By SSG Eli VelazquezNovember 30, 2018
FORT BRAGG, N.C., November 29, 2018 --U.S. Soldiers and German military liaisons assigned to units at Fort Bragg, North Carolina, remember eight foreign soldiers with a graveside wreath laying ceremony. The U.S. Army Special Operations Command hosted the memorial, Nov. 29, 2018.
During World War II, Fort Bragg served as a prisoner of war camp housing between two and three-thousand foreign soldiers at the height of its activity, according to the North Carolina Museum of History. It originally opened in 1942, however was temporarily shut down then re-opened as a permanent camp in 1944. By the spring of 1946, most foreign prisoners of war were sent back to Europe and POW camps were closed.
Prisoners worked on the installation to help develop roads and local farmland. According to the U.S. National Archive lists recorded by the Office of the Quartermaster General, five POW's housed on Fort Bragg and three from other North Carolina military installations passed away, due to disease and work related accidents. They were laid to rest at the Fort Bragg Main Post Cemetery.
Their gravestones sit 10 feet offset from American markers as required by Army regulation. Six of the soldiers were of German decent, one of Austrian decent, and one of Yugoslavian decent.
Lt. Col. Markus Stobbe, USASOC German liaison officer, reflected on the post-war changes between Germany and America.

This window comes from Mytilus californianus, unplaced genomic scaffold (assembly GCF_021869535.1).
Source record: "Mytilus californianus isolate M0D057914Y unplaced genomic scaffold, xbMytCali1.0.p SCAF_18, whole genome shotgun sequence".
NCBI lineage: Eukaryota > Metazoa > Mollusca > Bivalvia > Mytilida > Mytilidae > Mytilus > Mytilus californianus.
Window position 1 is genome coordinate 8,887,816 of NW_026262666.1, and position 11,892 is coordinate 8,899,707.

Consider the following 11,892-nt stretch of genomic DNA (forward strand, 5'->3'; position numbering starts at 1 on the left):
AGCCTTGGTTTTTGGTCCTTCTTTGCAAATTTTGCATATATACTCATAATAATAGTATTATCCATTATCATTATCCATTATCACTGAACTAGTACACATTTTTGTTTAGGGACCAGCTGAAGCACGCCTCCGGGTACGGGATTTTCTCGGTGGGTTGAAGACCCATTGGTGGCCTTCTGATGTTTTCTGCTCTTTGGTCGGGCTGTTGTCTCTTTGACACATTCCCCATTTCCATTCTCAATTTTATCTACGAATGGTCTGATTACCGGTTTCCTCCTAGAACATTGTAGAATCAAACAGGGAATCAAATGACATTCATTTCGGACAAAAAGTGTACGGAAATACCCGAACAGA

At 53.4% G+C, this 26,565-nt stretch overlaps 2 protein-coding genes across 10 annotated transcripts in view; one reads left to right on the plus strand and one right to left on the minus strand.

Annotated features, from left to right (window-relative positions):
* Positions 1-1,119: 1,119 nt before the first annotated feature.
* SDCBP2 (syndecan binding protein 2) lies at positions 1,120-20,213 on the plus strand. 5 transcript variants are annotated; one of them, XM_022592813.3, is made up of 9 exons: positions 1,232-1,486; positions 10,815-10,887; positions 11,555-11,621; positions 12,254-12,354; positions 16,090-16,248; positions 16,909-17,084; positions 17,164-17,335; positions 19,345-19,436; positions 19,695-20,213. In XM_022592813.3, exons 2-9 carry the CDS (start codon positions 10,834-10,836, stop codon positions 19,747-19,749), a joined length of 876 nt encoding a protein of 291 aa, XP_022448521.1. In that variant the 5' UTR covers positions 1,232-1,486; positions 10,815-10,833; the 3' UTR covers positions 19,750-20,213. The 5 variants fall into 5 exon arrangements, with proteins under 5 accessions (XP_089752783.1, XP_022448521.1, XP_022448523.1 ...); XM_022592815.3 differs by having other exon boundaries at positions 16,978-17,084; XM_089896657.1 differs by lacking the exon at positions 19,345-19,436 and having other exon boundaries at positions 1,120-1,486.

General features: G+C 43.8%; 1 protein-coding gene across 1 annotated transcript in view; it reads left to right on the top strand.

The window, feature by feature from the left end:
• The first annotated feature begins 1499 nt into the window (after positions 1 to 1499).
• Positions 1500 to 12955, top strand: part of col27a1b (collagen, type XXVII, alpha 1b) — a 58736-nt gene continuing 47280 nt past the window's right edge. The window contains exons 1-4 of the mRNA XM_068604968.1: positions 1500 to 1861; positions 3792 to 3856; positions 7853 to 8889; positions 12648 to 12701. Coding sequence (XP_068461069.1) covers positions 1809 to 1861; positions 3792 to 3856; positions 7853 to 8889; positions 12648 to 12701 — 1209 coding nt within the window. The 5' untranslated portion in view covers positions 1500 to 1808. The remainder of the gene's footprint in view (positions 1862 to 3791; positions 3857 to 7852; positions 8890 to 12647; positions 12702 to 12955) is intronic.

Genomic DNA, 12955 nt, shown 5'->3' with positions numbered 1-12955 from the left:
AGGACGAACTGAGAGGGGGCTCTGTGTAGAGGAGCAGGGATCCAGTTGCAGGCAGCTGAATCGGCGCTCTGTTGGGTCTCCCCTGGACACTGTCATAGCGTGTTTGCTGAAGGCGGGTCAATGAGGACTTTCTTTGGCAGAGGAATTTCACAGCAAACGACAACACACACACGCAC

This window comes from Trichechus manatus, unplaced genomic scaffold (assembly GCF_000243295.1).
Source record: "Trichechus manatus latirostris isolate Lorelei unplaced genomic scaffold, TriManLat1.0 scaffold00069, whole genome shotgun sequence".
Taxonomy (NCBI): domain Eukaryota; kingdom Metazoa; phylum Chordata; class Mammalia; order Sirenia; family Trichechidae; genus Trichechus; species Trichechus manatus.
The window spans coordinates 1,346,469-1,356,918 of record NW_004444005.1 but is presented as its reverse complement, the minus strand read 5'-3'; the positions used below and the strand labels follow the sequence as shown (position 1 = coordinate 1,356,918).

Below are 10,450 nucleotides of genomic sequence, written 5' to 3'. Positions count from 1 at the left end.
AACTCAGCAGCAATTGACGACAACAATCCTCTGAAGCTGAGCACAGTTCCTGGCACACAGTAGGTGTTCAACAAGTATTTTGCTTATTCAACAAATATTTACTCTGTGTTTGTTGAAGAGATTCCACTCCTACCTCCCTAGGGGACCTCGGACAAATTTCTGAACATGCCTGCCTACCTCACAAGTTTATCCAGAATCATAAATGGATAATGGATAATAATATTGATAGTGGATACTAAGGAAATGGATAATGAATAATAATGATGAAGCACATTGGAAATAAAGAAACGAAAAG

"The reason why we are here today is to pause and remember all victims of war and violence, but especially those eight German Prisoners of War, who are buried here side by side with American Soldiers."
Stobbe noted that although we were enemies 75 years ago, today we fight against common enemies as allies in order to defend freedom.
"Standing here on a military cemetery, which is a monument and symbol that reminds us of the consequences of war, violence and terrorism underlines this fact. At the same time, they also represent hope for forgiveness and brotherhood, and these eight German POW's are a testimony to it. God bless our countries."
This year marks the 17th such service to remember these fallen troops.
The ceremony date coincides with Germany's annual national memorial observances that honor fallen soldiers, victims of war and those who lost their lives due to race, religion or political beliefs.